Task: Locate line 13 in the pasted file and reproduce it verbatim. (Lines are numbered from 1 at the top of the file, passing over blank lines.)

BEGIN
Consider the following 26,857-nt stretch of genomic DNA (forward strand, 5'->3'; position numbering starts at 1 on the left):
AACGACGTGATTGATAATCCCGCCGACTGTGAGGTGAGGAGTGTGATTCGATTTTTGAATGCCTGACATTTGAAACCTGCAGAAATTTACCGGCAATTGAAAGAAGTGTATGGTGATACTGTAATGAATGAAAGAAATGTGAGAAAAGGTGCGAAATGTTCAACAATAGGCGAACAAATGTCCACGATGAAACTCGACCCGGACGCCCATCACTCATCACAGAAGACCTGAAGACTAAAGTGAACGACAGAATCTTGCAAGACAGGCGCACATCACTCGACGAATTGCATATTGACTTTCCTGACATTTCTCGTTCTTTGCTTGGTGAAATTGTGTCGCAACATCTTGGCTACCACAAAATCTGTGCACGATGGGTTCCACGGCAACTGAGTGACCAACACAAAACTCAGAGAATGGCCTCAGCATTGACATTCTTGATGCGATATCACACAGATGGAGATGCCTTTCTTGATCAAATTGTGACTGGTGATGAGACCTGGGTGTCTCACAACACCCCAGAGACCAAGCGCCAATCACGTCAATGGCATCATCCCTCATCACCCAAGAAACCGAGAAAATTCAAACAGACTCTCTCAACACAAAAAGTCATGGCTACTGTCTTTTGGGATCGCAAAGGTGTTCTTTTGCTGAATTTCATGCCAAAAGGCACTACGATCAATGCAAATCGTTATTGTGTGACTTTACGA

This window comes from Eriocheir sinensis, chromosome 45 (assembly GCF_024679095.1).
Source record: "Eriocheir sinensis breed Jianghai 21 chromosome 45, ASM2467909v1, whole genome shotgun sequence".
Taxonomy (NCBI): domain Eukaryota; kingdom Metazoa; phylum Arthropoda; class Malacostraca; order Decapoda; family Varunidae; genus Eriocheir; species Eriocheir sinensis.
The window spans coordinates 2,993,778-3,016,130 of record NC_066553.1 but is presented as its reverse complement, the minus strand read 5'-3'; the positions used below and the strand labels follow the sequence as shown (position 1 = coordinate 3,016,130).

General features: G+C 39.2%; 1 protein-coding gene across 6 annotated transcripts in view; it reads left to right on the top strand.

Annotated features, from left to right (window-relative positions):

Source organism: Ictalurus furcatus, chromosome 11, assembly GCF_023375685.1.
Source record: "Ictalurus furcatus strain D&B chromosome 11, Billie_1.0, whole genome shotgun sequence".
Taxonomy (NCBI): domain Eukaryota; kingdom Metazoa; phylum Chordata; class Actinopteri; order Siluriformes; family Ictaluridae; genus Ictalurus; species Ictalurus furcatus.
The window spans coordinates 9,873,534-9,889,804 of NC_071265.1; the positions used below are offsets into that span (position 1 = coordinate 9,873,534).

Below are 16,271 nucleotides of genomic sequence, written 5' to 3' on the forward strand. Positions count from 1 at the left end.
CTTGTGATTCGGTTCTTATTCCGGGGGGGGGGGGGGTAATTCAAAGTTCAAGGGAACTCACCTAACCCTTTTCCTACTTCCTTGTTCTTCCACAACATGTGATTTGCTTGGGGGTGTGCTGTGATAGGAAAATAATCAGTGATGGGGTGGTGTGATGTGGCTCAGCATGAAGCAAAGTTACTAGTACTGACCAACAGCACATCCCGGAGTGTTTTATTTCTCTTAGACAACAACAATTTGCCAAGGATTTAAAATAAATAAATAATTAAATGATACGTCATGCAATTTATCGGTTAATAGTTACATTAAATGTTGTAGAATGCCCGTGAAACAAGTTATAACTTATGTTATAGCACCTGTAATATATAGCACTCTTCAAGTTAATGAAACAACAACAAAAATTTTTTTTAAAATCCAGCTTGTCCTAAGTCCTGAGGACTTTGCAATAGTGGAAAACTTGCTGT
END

Below are 16,271 nucleotides of genomic sequence, written 5' to 3' on the forward strand. Positions count from 1 at the left end.